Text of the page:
Shipments of 9.7-inch tablet panels used in tablets like Apple's iPad nosedived 81 percent in January, coinciding with other market developments that showed an overall drop for large-sized liquid crystal display (LCD) panels used in TVs, monitors, notebooks and tablets as the year started, according to an IHS iSuppli LCD Shipment Database report from information and analytics provider IHS.
The decline in 9.7-inch panels came after Apple adjusted purchases in January this year, following what indicators suggest had been a large number of panel orders in December 2012. Apple has an agreement with its panel suppliers to buy a certain quantity of panels every year, and the big December movement suggests that Apple had fallen short of ordering during the January to November time frame.
The 9.7-inch size was not unique among tablet panels experiencing a downturn during the period, as other sizes also saw a contraction in monthly shipments. The 8.9-inch, used in the Amazon Kindle Fire HD, retreated by an even larger 92 percent. Overall, tablet shipments in January fell 26 percent to 15.23 million units, down from 20.50 million a month earlier.
The sole exception to the general slump in tablet panels was in the 7.9-inch category, used in the increasingly popular iPad mini. Apple's demand for the 7.9-inch panel rose to 5.42 million pieces, up 14 percent from 4.75 million units, in light of worldwide promotions and phenomenal sales for the smaller, more compact iPad-which very likely ate into the share of its bigger cousin, the regularly sized iPad.
Two other tablet panel sizes also enjoyed increased monthly shipments-the 10.6 inch, used in Microsoft Surface tablets, up 16 percent; and the 11.6-inch, which some PC makers are planning to use as their Windows 8 tablet-size offering to compete with the Surface, up 14 percent.
To be sure, a more sluggish market could be discerned in January, which marks the start of the slow season for large-sized LCD panels, defined as those larger than 7.9 inches. And like the tablet panel area, display shipments for TVs, monitors and notebooks fell uniformly across the board.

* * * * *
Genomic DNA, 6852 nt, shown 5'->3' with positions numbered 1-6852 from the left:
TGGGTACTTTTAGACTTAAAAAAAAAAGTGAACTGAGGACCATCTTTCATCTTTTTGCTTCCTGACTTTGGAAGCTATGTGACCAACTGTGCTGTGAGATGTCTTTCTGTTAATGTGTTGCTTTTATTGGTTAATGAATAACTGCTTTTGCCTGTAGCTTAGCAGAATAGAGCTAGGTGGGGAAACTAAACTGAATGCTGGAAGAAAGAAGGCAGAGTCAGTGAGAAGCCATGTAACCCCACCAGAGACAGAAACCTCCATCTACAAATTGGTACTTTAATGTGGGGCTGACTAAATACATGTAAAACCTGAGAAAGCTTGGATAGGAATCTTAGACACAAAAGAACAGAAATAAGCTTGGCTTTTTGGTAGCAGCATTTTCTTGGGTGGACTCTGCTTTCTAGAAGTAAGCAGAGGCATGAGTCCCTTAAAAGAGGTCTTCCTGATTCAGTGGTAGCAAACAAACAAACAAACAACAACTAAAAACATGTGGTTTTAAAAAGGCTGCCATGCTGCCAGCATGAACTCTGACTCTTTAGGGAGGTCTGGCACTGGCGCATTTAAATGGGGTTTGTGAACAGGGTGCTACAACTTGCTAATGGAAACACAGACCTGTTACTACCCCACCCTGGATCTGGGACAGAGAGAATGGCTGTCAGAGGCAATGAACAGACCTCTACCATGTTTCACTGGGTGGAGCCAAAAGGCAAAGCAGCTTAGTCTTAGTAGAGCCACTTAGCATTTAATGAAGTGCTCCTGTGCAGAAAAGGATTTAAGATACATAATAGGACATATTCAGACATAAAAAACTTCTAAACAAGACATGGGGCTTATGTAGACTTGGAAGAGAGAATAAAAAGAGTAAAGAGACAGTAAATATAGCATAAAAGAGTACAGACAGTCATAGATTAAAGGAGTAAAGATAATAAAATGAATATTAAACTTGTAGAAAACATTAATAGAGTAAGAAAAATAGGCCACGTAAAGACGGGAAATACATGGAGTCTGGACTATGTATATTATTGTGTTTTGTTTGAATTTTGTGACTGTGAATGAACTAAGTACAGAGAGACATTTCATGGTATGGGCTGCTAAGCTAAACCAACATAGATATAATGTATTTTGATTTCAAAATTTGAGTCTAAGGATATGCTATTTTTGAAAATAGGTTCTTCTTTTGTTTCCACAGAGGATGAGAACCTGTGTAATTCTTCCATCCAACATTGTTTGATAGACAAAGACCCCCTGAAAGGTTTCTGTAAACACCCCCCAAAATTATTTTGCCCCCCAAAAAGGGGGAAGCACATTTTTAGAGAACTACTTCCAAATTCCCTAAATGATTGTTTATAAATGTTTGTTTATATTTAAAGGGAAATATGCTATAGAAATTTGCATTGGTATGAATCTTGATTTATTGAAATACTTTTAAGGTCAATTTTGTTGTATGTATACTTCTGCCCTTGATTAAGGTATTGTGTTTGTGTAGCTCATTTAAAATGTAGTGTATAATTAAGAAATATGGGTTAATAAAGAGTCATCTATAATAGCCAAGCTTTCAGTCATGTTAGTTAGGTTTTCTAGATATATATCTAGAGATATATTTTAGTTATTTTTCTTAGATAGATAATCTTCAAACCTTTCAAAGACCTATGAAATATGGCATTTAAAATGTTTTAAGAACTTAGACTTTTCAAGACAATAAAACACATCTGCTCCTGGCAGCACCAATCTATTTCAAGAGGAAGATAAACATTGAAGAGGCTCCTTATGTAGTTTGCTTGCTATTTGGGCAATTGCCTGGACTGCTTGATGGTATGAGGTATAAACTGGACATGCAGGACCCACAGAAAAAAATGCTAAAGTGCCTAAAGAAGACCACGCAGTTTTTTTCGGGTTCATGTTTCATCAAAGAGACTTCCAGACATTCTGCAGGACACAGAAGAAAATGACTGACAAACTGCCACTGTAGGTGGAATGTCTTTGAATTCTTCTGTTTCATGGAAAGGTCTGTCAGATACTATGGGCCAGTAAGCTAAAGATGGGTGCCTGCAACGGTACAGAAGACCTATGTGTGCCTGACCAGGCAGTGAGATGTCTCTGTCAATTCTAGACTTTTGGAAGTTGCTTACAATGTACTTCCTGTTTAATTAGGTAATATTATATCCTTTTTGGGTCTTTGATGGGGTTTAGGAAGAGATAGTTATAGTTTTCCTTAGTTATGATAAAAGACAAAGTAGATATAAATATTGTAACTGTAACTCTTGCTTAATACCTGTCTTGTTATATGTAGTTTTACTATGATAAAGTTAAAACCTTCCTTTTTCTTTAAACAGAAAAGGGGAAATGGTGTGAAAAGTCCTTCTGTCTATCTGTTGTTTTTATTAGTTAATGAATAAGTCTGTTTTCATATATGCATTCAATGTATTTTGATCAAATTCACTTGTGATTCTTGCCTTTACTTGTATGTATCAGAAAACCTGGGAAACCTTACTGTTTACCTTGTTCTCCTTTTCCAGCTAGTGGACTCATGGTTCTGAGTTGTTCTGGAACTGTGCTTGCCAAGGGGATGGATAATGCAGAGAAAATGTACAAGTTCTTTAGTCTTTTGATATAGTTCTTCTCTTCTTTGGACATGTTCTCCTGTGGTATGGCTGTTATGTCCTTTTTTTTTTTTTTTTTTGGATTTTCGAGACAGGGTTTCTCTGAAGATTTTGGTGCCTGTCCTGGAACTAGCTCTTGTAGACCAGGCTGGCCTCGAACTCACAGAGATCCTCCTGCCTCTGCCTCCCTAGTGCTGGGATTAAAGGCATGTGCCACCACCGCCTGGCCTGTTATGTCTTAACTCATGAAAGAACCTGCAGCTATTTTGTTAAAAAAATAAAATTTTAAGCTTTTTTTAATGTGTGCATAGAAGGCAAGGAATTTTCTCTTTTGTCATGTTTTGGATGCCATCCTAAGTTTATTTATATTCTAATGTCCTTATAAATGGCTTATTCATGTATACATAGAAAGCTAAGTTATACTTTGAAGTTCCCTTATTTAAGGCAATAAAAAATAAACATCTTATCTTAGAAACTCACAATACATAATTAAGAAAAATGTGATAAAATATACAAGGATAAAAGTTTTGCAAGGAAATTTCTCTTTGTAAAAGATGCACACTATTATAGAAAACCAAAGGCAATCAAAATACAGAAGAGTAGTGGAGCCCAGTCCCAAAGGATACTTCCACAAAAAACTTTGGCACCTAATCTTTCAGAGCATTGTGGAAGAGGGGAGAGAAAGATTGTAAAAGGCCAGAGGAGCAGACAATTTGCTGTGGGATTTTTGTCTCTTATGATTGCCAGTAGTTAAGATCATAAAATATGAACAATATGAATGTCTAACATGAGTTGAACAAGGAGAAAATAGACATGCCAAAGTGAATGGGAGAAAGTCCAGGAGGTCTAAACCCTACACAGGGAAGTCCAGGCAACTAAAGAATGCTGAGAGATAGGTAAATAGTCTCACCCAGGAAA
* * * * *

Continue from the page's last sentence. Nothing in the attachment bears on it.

TV panel shipments, for instance, amounted to 18.68 million units, down 8 percent from 20.30 million. The declines were worse in monitors and notebooks, with both segments suffering double-digit decreases. In monitors, a 15 percent slide meant that panel shipments here fell to 12.62 million from 14.80 million. For notebooks, the large 31 percent slide resulted in panel shipments of 13.10 million, down from 19.10 million.
Notebook panels, in particular, have suffered grievously as panel demand shifts to tablets, which have proved a hit among consumers. Among afflicted panel makers, LG Display had the largest decline in notebook panel shipments during the month, down 38 percent. Other notebook display suppliers that experienced big decreases were Innolux of Taiwan, down 36 percent; AU Optronics, also of Taiwan, down 27 percent; and Samsung Display Corp. of South Korea, down 16 percent.
All told, global shipments of large-sized LCD panels in January 2013 reached 60.48 million units, down 20 percent from 75.60 million from December 2012. Still, January's numbers were up 14 percent from levels during the same time last year, when large-sized LCD panel shipments amounted to 53.1 million units in January 2012.